Tangible Schizophrenia


Five Ways That the Moon Didn’t Rise

Author: Guede Mazaka
Rating: R. War scenes.
Pairing: Implied Broken Sword/Flying Snow, Broken Sword/Moon, Sky/Flying Snow, Nameless/Sky (varies from part to part).
Feedback: Good lines, bad ones, etc.
Disclaimer: Not mine.
Notes: Translation of the Tao Te Ching quoted in the beginning is a Penguin reprint of D. C. Lau’s 1963 version. Thank you, fatuorum, for the help on the quotes.
Summary: A twist on the ‘five things that never happened’ idea. Convergent stories instead of divergent ones.


“Heaven and earth are enduring. The reason why heaven and earth can be enduring is that they do not give themselves life. Hence they are able to be long-lived.”

--VII, Book One, Tao Te Ching

* * *


She is eight: two unsteady strokes of the brush sprawling in opposite directions, like her legs when she runs a little too fast and trips in the road. Like her mother’s legs, twitching high in the air as the coarse-haired man spits in her scream and shoves himself harder on top of her.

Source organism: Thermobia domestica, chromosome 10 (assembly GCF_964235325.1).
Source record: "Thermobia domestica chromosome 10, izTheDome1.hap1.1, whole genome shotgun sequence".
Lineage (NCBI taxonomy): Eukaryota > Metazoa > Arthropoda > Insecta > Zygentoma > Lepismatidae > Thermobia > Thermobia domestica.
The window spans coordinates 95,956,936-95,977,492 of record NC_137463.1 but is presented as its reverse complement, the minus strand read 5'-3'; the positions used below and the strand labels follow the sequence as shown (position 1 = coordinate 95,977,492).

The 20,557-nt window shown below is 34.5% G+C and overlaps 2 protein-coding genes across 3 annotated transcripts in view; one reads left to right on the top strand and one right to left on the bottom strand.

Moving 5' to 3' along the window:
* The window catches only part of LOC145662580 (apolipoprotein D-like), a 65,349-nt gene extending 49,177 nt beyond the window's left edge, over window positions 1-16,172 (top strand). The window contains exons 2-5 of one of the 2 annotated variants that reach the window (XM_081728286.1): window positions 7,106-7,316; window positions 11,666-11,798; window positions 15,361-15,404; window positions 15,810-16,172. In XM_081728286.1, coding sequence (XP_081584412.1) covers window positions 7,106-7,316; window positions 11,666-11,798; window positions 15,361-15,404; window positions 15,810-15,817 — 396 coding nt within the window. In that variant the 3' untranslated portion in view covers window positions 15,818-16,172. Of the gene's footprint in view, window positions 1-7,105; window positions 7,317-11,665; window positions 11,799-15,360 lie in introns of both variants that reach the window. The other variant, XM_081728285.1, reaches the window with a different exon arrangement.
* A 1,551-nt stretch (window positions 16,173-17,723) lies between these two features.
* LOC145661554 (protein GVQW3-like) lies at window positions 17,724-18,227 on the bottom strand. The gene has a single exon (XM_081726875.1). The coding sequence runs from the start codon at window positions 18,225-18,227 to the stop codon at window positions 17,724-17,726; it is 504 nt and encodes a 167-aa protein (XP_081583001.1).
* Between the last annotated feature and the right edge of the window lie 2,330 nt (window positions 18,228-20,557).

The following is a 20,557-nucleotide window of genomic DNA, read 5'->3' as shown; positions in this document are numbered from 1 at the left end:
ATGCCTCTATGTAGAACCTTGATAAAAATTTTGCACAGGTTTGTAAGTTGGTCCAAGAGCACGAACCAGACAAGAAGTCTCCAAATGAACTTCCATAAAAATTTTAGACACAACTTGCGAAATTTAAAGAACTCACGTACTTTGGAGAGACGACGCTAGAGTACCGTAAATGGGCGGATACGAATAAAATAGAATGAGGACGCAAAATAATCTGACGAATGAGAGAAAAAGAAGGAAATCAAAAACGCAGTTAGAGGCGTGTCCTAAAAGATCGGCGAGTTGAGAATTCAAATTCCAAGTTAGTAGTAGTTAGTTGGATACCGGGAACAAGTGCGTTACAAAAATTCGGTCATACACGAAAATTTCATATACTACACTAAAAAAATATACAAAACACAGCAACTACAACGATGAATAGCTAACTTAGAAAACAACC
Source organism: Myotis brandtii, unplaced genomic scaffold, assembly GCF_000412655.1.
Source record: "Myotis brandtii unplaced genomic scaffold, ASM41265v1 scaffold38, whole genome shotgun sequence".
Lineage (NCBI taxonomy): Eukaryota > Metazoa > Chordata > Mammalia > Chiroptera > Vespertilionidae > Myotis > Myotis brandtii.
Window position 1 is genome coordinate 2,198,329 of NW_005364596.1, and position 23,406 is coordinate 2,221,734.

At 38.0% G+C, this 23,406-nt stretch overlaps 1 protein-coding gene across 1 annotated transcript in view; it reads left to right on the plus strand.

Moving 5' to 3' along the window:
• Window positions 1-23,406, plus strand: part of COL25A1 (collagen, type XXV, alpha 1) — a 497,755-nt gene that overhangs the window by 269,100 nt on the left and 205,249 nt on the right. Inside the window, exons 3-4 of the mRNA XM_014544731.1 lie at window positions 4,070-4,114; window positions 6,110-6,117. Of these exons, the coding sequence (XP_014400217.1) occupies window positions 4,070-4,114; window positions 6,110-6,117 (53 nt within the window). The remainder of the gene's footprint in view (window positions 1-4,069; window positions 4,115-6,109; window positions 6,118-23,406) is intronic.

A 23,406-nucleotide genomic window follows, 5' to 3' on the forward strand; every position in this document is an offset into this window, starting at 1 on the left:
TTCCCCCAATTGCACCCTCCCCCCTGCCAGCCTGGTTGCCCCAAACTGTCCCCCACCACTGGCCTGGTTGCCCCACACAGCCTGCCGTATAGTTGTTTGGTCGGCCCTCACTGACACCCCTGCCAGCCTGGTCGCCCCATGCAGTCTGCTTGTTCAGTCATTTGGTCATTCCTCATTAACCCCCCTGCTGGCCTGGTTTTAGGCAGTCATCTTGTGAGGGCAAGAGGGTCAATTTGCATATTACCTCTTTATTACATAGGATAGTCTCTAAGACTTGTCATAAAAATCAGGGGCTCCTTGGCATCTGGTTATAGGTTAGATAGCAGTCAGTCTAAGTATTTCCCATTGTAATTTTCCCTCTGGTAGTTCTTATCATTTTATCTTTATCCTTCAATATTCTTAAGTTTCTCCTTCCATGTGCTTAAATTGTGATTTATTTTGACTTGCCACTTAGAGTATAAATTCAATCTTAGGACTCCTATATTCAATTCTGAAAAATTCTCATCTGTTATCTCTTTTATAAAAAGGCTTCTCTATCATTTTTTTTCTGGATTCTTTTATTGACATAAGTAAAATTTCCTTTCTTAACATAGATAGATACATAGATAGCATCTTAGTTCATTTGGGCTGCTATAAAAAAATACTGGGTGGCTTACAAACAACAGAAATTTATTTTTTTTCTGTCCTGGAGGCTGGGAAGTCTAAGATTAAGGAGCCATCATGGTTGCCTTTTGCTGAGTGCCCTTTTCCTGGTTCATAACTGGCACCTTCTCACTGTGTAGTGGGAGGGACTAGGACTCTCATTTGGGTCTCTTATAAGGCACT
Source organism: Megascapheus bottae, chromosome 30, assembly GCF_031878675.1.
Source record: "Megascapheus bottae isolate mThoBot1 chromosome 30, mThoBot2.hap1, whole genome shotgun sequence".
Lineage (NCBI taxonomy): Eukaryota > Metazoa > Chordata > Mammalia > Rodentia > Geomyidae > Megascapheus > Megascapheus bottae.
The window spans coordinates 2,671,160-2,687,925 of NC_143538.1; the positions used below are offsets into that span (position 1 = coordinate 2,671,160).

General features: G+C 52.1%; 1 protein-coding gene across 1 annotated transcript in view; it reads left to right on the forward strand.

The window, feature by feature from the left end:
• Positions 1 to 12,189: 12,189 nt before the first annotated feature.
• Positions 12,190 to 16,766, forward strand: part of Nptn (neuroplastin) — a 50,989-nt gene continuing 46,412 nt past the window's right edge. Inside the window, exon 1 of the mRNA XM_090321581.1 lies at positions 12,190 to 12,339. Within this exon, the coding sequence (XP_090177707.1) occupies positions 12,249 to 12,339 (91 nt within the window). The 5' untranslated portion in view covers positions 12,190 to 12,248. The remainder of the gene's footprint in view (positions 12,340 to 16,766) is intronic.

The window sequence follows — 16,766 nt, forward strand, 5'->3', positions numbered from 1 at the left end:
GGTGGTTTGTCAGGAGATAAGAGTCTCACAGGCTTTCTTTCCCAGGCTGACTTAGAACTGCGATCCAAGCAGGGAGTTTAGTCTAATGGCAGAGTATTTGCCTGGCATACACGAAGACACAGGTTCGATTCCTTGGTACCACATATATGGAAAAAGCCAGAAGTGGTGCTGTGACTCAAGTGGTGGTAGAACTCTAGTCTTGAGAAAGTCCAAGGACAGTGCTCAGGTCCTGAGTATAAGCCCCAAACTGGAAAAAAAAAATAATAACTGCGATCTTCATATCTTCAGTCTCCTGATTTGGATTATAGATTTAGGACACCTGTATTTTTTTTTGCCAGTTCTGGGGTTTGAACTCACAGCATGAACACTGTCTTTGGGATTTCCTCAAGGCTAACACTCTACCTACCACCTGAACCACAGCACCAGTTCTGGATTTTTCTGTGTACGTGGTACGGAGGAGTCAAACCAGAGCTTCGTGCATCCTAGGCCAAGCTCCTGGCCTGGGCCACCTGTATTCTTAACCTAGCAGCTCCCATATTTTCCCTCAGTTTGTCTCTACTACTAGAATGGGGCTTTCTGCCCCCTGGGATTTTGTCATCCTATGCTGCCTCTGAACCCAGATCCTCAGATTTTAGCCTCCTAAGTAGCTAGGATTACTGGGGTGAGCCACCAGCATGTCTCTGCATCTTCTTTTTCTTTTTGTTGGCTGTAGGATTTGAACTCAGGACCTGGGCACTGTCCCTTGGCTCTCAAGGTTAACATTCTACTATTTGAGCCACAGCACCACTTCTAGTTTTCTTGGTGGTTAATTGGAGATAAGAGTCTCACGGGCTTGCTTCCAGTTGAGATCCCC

She is eight when the armies come, but ageless when, stumbling and fouled and past crying, she comes across the other bodies lying in the forest. They were beautiful, and they still are striking, half-hidden as they are in blood and flies and sticking grass. Their heads touch where their hands wrench around each other, while their bodies sag limp apart, and they’ve died without losing their weapons to the enemy.

It takes a long time because her hands are small, but the grove is secluded and the crackling yell of victory stays away. When she collapses around the top of the mound, gasping like an air-drowned fish, her head hits something hard. It takes what is left within her to push the broken sword back into the dirt, where no one will see it.

The sky is black, without relief.

* * *